Bret Alexander

THE REAL GIG: How making music and cooking are related – going back to the source

THE REAL GIG: How making music and cooking are related – going back to the source
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Since my wife is a baker (and a damn good chef, too) and I’m a musician, inevitably there are many late-night discussions in our house about the similarities between music and baking (or cooking in general).

This brings up the essential truth about both disciplines – if something ain’t right, go back to the source. Either the ingredients are bad (i.e. the instrument), the chef doesn’t know what he is doing (the musician), or the recipe sucks (the song or part). Fix things at the source and you will have good results.

Now, nothing makes me angrier than when I am recording a musician who knows more about his computer than his instrument. Well, maybe when the person sends a text message between every take… that makes me pretty violent. But anyway…

Too many musicians rush through the recording process because of the mindset that what they are hearing can be edited later. The culinary equivalent would be saying, “Hell, I’m not worried that this tastes like shit now because I’m going to just melt cheese over it later.”

That makes no sense to me.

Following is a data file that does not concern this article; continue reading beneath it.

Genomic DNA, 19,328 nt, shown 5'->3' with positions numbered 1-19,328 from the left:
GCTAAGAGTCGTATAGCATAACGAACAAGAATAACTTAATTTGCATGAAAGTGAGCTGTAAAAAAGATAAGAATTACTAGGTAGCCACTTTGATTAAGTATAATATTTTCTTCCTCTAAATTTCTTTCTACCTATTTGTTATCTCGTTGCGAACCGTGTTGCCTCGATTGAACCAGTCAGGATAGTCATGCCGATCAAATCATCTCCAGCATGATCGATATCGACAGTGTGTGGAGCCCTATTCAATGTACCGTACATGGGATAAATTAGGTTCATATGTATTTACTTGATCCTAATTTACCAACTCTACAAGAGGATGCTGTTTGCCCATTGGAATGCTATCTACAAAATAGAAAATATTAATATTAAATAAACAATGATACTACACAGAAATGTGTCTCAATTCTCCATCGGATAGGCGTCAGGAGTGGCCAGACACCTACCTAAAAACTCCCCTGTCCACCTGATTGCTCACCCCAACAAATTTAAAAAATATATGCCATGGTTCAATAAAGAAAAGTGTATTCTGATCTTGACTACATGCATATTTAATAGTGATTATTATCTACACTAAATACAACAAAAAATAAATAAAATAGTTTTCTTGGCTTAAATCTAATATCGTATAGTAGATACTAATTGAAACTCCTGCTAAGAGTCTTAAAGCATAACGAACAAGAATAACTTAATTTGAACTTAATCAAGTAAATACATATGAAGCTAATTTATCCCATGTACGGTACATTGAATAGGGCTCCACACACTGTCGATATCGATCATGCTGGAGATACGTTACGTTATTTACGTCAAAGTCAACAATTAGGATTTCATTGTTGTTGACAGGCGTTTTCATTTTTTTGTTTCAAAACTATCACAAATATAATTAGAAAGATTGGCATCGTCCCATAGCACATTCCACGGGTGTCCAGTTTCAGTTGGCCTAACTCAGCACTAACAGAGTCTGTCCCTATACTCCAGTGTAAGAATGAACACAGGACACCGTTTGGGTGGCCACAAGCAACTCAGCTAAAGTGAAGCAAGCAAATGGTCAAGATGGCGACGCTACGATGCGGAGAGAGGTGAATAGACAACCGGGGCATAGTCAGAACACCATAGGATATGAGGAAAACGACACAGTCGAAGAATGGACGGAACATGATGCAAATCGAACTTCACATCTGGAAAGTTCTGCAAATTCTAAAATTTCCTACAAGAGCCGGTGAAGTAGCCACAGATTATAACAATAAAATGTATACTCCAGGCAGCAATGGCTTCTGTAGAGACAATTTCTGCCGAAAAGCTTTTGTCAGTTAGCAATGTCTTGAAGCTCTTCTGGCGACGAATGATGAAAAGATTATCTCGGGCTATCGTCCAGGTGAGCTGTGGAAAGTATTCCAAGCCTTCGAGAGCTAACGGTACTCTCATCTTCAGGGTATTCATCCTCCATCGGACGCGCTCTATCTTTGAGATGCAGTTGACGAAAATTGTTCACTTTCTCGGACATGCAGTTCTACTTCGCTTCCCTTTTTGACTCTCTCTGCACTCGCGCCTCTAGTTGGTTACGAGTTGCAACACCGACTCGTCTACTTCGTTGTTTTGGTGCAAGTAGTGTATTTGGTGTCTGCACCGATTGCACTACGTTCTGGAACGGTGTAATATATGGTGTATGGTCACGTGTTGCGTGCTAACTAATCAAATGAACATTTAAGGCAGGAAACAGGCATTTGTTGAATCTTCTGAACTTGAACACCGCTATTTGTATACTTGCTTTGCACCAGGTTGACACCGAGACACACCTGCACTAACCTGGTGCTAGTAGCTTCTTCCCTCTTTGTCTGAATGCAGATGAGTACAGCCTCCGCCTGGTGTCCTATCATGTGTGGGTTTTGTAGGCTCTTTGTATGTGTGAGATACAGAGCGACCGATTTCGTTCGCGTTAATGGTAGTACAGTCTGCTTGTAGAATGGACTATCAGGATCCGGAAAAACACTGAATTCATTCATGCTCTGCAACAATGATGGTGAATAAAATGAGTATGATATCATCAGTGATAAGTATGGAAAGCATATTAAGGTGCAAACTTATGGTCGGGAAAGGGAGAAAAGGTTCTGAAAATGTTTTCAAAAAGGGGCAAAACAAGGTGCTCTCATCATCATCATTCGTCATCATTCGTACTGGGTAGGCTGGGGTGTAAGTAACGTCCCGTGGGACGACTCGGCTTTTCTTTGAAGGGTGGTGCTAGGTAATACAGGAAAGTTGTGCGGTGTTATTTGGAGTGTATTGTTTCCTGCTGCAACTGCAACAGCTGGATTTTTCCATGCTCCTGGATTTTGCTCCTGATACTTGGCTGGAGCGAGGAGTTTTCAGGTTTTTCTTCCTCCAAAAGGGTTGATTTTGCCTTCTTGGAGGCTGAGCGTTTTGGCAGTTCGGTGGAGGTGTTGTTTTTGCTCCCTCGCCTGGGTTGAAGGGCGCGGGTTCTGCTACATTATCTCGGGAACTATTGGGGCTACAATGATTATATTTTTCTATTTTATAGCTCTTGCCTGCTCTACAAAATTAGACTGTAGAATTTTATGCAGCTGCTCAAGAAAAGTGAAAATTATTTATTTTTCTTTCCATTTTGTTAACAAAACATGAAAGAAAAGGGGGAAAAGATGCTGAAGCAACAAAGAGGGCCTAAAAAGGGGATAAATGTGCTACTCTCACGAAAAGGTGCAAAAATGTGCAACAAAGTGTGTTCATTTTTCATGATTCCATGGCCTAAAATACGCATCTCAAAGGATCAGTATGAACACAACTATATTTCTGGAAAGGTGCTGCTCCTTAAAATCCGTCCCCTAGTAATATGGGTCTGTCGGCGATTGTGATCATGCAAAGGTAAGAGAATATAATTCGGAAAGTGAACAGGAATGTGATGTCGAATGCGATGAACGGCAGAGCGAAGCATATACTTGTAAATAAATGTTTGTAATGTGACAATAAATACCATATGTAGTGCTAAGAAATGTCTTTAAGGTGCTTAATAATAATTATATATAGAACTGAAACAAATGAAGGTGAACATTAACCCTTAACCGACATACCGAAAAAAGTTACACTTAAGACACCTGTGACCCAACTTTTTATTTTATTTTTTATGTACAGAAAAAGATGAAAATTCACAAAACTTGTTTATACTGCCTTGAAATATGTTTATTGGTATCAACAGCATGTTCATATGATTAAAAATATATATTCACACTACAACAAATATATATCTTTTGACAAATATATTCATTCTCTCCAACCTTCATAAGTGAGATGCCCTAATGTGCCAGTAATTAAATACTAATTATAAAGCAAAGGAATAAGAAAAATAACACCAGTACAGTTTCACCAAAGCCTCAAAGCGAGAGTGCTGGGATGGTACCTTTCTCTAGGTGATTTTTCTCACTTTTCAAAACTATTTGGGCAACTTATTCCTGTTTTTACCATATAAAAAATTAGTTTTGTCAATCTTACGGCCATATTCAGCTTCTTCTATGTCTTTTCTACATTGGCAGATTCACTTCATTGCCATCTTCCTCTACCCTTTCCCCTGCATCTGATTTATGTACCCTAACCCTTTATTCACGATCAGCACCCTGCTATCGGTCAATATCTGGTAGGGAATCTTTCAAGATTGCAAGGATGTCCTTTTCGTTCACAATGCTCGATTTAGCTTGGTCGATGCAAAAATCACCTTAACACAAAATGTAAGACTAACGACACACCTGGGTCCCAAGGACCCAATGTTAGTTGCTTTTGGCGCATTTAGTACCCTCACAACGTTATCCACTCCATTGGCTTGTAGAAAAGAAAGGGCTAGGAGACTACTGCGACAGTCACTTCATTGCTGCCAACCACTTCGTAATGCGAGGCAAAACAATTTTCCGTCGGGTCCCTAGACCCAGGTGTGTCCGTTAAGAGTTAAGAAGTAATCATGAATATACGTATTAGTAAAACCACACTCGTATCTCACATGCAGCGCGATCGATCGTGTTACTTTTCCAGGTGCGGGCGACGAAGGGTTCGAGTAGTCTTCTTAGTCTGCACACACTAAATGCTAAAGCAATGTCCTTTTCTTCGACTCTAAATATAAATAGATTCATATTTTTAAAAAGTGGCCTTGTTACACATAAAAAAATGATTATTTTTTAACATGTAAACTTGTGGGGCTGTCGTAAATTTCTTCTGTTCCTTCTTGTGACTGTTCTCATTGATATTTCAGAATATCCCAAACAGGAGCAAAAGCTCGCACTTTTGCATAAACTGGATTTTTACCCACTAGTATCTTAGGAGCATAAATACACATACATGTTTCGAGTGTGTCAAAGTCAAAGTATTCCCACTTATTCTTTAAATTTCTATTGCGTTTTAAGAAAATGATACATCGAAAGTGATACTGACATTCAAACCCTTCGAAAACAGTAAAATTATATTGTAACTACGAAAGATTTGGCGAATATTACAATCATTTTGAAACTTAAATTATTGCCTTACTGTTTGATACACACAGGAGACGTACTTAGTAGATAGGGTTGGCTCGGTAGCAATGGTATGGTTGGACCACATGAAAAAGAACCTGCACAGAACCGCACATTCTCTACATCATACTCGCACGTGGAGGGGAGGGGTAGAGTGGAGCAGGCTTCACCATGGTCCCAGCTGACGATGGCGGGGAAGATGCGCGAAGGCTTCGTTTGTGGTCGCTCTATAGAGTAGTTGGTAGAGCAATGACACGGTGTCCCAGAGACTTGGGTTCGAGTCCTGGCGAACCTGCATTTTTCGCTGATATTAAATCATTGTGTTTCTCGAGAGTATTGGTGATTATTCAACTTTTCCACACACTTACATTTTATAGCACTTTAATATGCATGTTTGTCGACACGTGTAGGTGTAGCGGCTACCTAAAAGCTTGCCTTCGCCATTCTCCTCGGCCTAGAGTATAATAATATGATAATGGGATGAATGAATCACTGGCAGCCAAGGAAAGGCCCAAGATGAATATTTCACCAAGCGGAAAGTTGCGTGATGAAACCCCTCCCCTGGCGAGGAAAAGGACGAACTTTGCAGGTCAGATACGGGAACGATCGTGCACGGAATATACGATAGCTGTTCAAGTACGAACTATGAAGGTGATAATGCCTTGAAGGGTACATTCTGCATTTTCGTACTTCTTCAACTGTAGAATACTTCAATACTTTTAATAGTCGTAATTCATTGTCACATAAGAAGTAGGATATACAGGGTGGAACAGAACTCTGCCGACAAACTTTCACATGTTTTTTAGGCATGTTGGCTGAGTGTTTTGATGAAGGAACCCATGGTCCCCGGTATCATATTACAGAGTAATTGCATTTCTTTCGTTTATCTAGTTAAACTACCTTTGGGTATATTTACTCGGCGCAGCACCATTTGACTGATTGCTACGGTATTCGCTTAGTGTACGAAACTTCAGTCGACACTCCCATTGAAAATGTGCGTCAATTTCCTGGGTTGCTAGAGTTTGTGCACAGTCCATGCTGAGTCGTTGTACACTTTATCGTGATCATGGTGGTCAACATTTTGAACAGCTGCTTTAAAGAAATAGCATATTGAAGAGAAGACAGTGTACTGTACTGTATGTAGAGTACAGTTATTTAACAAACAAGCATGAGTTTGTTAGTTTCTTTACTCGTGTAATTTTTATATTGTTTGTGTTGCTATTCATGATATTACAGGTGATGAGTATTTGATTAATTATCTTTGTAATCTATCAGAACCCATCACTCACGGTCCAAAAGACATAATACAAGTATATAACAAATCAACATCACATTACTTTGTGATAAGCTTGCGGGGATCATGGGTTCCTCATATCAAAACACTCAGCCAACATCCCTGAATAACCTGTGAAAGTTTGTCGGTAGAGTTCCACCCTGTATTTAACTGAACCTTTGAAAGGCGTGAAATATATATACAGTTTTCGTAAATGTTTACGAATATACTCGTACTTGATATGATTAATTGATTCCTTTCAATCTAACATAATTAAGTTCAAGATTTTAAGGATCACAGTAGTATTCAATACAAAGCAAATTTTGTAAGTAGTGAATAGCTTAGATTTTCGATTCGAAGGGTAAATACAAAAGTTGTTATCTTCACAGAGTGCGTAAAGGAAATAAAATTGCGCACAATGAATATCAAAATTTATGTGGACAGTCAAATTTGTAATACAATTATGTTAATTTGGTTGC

Now, you can go to Walmart, buy yourself a box of Little Debbie Snack Cakes, bring them home, put them on a fancy plate, and call yourself a pastry chef. You can do that, but it’s not the same thing as getting it from a master.

(Side note: Of course, if the bakery business worked like the music business, Walmart would just deliver the snack cakes to your house and give them to you for free, but that’s another story for another day.)

I will spend hours reworking a song with a band before I will spend 10 minutes editing it after the fact. That’s just the way I like to do it. I think the results are better. It’s a time-honored tradition that I respect.

That’s not to put down the Dr. Dre’s or Skrillex’s of the world; what they do is fabulous. All I am saying is that if you are a musician in the traditional sense, put away the damn electronics and sweat the details at the source.

I can’t tell you how many projects I have witnessed where the artist or engineer is spending days and days editing a project when he should have manned up and fired the damn drummer. The first process takes days, the second about 10 minutes.

That may be harsh, but to quote Tom Hanks in “A League of Their Own:” “It’s supposed to be hard. The hard is what makes it great.”

Not everyone is qualified for the gig.

We live in a world of instant gratification. Just about anything can be made to look like something it isn’t – at least on the surface.

But I believe there is still room in the world for the master – the master chef, the master musician, the master producer, carpenter, etc, etc.

And you don’t become a master by leaning on the same things everyone else is leaning on.

So turn down the noise and take a good, hard look at the source of things. It won’t make you rich quick, but you will be part of a long line of badasses.

And the world sure needs more of those.

The Real Gig is a weekly column collecting the stories, observations, opinions, and advice of NEPA songwriter, engineer, producer, and multi-instrumentalist Bret Alexander. Look for it every Friday on NEPA Scene.